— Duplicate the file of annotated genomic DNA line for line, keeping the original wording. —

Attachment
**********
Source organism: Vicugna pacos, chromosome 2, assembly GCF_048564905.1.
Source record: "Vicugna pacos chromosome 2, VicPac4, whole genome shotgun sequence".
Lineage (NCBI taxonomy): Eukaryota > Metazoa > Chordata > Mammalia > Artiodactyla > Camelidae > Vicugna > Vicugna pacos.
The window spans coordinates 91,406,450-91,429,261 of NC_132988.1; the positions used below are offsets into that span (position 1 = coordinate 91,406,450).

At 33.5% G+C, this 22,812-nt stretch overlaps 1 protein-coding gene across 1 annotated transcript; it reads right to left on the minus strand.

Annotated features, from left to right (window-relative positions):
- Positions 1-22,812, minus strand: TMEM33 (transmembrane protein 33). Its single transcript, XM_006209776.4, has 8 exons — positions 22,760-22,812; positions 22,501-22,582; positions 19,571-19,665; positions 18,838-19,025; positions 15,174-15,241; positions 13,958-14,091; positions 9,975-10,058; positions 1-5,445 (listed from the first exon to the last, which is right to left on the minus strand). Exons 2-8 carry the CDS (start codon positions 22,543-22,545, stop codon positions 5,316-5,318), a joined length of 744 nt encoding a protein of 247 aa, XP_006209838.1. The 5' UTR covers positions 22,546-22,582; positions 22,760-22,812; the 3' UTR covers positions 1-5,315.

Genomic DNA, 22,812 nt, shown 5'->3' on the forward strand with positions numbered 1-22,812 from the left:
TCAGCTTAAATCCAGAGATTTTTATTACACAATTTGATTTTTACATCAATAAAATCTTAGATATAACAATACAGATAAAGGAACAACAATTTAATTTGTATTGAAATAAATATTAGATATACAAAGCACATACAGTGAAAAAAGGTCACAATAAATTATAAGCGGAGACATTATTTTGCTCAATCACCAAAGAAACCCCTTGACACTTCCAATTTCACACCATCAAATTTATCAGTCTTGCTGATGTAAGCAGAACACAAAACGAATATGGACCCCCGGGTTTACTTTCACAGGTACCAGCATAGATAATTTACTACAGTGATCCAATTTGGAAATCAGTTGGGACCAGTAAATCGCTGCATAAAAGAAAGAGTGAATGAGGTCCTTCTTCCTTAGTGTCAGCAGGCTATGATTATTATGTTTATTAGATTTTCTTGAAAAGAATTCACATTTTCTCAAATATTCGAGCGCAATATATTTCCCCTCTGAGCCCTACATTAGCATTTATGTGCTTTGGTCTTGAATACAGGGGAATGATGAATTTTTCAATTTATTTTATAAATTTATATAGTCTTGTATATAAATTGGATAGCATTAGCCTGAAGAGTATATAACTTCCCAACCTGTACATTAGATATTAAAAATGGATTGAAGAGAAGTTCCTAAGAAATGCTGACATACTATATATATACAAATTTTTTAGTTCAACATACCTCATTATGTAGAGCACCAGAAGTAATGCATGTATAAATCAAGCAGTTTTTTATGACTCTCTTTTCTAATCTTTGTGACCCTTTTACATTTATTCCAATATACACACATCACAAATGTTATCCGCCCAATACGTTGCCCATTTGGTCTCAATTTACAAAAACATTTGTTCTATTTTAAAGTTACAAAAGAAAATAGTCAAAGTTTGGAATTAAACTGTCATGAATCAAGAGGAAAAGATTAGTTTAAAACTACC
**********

Source organism: Vicugna pacos, chromosome 2, assembly GCF_048564905.1.
Source record: "Vicugna pacos chromosome 2, VicPac4, whole genome shotgun sequence".
Lineage (NCBI taxonomy): Eukaryota > Metazoa > Chordata > Mammalia > Artiodactyla > Camelidae > Vicugna > Vicugna pacos.
The window spans coordinates 91,406,450-91,429,261 of NC_132988.1; the positions used below are offsets into that span (position 1 = coordinate 91,406,450).

At 33.5% G+C, this 22,812-nt stretch overlaps 1 protein-coding gene across 1 annotated transcript; it reads right to left on the minus strand.

Annotated features, from left to right (window-relative positions):
- Positions 1-22,812, minus strand: TMEM33 (transmembrane protein 33). Its single transcript, XM_006209776.4, has 8 exons — positions 22,760-22,812; positions 22,501-22,582; positions 19,571-19,665; positions 18,838-19,025; positions 15,174-15,241; positions 13,958-14,091; positions 9,975-10,058; positions 1-5,445 (listed from the first exon to the last, which is right to left on the minus strand). Exons 2-8 carry the CDS (start codon positions 22,543-22,545, stop codon positions 5,316-5,318), a joined length of 744 nt encoding a protein of 247 aa, XP_006209838.1. The 5' UTR covers positions 22,546-22,582; positions 22,760-22,812; the 3' UTR covers positions 1-5,315.

Genomic DNA, 22,812 nt, shown 5'->3' on the forward strand with positions numbered 1-22,812 from the left:
TCAGCTTAAATCCAGAGATTTTTATTACACAATTTGATTTTTACATCAATAAAATCTTAGATATAACAATACAGATAAAGGAACAACAATTTAATTTGTATTGAAATAAATATTAGATATACAAAGCACATACAGTGAAAAAAGGTCACAATAAATTATAAGCGGAGACATTATTTTGCTCAATCACCAAAGAAACCCCTTGACACTTCCAATTTCACACCATCAAATTTATCAGTCTTGCTGATGTAAGCAGAACACAAAACGAATATGGACCCCCGGGTTTACTTTCACAGGTACCAGCATAGATAATTTACTACAGTGATCCAATTTGGAAATCAGTTGGGACCAGTAAATCGCTGCATAAAAGAAAGAGTGAATGAGGTCCTTCTTCCTTAGTGTCAGCAGGCTATGATTATTATGTTTATTAGATTTTCTTGAAAAGAATTCACATTTTCTCAAATATTCGAGCGCAATATATTTCCCCTCTGAGCCCTACATTAGCATTTATGTGCTTTGGTCTTGAATACAGGGGAATGATGAATTTTTCAATTTATTTTATAAATTTATATAGTCTTGTATATAAATTGGATAGCATTAGCCTGAAGAGTATATAACTTCCCAACCTGTACATTAGATATTAAAAATGGATTGAAGAGAAGTTCCTAAGAAATGCTGACATACTATATATATACAAATTTTTTAGTTCAACATACCTCATTATGTAGAGCACCAGAAGTAATGCATGTATAAATCAAGCAGTTTTTTATGACTCTCTTTTCTAATCTTTGTGACCCTTTTACATTTATTCCAATATACACACATCACAAATGTTATCCGCCCAATACGTTGCCCATTTGGTCTCAATTTACAAAAACATTTGTTCTATTTTAAAGTTACAAAAGAAAATAGTCAAAGTTTGGAATTAAACTGTCATGAATCAAGAGGAAAAGATTAGTTTAAAACTACC